FIGURE LEGEND: Routes for leukocyte trafficking in the CNS. Three main routes have been described for leukocyte trafficking from the blood vasculature to the brain. A parallel lymphatic system allows for drainage of CSF (carrying cells and tumor antigens) and interstitial fluid (carrying tumor antigens, but not cells, along arteries, retrograde to blood flow) to the cervical lymph node. T cells engage antigen:MHC complexes presented by peripheral APCs in the lymph node, and activated lymphocytes can thereby enter the brain through the routes thus described. (a) The subarachnoid space (SAS) through leptomeningeal vessels. The leptomeninges are formed by the arachnoid mater, the pia mater, and the CSF in the SAS. Lymphocytes and APCs in the SAS present antigen and may engage T cells. (b) The perivascular space through postcapillary venules. Endothelial cells in postcapillary venules within the parenchyma are joined by tight junctions. T cells that traverse this layer enter the perivascular space within the brain parenchyma. (c) The CSF through the choroid plexus. Blood leukocytes cross the fenestrated endothelial layer to enter the choroid plexus stroma. The choroid plexus epithelial basement membrane and tight junctions between epithelial cells form the BCSFB. T cells that cross the BCSFB enter the CSF within the ventricles.
Dr. Gilbert received his Doctor of Medicine degree (M.D.) from Johns Hopkins University in 1982 (Alpha Omega Alpha). He remained at Johns Hopkins to complete residencies in internal medicine (1982-1985), neurology (1984-1988), and neuro-oncology fellowship training with the Keck Foundation Fellowship (1986-1987).
He subsequently held academic research positions at Johns Hopkins University’s Department of Neurology and Oncology Center, University of Pittsburgh Cancer Institute’s Department of Neurology, and Emory University’s Department of Neurosurgery. He then had a 14-year tenure as the Department of Neuro-Oncology at The University of Texas’s M.D. Anderson Cancer Center before becoming branch chief for the Neuro-Oncology Branch at NIH.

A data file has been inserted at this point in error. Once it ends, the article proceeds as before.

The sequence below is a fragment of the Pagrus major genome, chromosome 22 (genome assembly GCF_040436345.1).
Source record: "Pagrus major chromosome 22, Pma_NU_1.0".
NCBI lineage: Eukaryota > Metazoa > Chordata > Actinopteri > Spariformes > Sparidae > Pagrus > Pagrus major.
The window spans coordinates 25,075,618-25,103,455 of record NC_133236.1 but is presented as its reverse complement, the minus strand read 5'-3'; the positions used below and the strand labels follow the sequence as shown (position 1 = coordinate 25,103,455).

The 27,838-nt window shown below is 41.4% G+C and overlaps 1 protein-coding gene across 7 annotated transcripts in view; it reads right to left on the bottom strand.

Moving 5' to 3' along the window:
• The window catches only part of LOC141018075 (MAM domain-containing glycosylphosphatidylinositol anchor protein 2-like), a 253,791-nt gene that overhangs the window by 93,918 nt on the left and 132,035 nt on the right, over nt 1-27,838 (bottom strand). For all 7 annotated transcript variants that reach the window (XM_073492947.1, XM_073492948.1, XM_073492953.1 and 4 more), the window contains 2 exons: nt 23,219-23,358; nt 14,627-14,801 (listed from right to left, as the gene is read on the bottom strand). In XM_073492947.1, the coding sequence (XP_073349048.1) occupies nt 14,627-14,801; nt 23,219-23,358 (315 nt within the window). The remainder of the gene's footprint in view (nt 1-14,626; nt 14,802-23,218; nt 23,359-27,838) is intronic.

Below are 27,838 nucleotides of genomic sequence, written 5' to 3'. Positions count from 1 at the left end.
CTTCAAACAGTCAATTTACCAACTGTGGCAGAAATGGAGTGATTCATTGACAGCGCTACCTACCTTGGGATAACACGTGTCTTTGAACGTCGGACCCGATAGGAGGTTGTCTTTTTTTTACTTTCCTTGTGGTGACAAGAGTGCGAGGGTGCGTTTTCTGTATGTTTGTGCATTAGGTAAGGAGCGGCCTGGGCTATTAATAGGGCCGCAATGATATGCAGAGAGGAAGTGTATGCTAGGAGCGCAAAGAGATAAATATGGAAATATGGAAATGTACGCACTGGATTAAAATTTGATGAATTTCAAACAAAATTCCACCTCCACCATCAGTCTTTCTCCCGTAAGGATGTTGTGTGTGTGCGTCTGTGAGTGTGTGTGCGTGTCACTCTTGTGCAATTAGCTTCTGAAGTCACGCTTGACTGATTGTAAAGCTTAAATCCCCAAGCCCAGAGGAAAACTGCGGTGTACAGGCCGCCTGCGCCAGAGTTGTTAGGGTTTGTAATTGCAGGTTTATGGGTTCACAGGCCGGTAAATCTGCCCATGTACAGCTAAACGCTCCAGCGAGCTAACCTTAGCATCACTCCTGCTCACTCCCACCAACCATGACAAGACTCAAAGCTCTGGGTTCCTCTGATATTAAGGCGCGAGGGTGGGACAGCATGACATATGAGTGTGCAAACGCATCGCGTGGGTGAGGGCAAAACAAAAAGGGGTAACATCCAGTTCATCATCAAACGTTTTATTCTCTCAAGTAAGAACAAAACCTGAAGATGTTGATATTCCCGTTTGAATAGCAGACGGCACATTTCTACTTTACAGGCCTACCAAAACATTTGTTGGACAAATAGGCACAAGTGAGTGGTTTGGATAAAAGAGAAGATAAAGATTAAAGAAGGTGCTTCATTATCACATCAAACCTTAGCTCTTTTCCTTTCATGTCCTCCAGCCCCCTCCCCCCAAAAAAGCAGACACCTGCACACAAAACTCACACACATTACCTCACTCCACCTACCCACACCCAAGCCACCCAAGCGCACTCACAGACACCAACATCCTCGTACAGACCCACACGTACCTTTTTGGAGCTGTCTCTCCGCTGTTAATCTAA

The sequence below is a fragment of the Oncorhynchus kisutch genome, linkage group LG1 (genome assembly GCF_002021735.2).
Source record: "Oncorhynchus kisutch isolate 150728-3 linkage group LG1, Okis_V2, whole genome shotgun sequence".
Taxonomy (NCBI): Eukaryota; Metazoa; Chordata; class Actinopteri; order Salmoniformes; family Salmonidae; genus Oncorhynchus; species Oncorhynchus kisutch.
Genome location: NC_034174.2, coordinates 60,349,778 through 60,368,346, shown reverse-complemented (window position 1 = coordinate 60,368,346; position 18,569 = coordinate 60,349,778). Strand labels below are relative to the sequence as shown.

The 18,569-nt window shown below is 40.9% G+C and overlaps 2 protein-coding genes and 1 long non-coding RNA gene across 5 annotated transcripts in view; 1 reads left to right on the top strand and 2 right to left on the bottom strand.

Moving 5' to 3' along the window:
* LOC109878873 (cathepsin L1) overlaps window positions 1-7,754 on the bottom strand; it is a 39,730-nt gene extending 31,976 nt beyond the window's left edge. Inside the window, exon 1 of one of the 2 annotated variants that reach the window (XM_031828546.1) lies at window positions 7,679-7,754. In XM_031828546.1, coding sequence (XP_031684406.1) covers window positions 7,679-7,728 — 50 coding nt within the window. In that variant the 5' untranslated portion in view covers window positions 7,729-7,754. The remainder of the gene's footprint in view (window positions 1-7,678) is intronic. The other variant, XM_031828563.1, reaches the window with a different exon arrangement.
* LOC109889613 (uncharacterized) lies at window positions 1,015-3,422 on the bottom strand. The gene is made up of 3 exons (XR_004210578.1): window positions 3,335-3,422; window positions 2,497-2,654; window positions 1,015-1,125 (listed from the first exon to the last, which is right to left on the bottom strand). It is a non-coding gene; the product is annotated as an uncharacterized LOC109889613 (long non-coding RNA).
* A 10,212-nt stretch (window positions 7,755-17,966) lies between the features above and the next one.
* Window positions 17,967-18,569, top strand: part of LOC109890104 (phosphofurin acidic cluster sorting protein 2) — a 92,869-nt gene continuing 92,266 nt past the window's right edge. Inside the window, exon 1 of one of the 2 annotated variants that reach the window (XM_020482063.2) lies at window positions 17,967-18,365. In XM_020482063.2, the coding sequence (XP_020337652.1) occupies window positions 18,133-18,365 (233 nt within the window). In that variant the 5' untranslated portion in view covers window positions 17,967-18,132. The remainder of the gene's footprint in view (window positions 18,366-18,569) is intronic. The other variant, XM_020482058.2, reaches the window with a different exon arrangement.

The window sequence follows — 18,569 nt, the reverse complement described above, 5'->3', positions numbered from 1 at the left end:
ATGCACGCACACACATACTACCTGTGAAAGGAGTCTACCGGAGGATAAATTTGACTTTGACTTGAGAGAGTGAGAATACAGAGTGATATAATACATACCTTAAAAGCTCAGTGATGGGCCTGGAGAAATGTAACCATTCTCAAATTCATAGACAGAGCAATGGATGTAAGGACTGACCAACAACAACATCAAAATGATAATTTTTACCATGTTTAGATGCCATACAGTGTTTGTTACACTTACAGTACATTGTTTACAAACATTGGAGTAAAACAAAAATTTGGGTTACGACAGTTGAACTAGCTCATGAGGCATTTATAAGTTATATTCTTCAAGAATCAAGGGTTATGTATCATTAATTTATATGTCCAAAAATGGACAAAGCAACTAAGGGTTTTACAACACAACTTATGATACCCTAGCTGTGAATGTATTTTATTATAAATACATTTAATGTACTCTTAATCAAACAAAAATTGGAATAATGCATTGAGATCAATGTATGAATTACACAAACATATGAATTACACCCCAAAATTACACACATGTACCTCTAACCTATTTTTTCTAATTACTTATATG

Over the course of his career, Dr. Gilbert has been an integral part of various national and international clinical trial initiatives. Beginning in 2005, he was appointed Director of the Brain Tumor Trials Collaborative (BTTC), a multi-center clinical trials consortium that is a large part of NOB’s ongoing efforts to deliver accessible clinical trial options to patients across the country. Additionally, Dr. Gilbert is the founder and former Director and Principal Investigator of the Collaborative Ependymoma Research Network (CERN), a consortium formed in 2006 studying ependymoma, a rare central nervous system cancer. CERN supports basic research, clinical trials, patient outcomes research and educational efforts in North America and Europe.
Notably, Dr. Gilbert received the Blanche Bender Endowed Professorship in Cancer Research in 2009 from M.D. Anderson Cancer Center, and National Institutes of Health Director’s Award in 2016 for his impactful contributions to the field.
Honors, Awards and Leadership
- National Institute of Health Director’s Award - 2016
- Cancer Center Research Federal Technology Transfer Award - 2016
- Award for Excellence in Clinical Research, Society for Neuro-oncology – 2010 and 2011
- Matthew T. Moore Distinguished Lecturer - 2010
- Blanche Bender Endowed Professorship in Cancer Research - 2009
- Who's Who in America - 2006
- Vice President, Society for Neuro-oncology - 2005-2007
- Top Doctors - 2002-2009
- Best Doctors - 2002-2009
- Phi Beta Kappa, The Johns Hopkins University - 1982
- Alpha Omega Alpha, The Johns Hopkins University - 1982
- Scholars Program, Department of Chemistry, Brooklyn College - 1976
Societies and Initiatives
- Co-Chair of the Brain Tumor Committee in the Radiation Therapy Oncology Group (RTOG)
- Chair of the CCR Science Board at National Cancer Institute
- Founder and former Director and Principal Investigator of the Collaborative Ependymoma Research Network (CERN)
- Director of the Brain Tumor Trials Collaborative (BTTC)
Related Scientific Focus Areas
Genetics and Genomics
This page was last updated on October 8th, 2020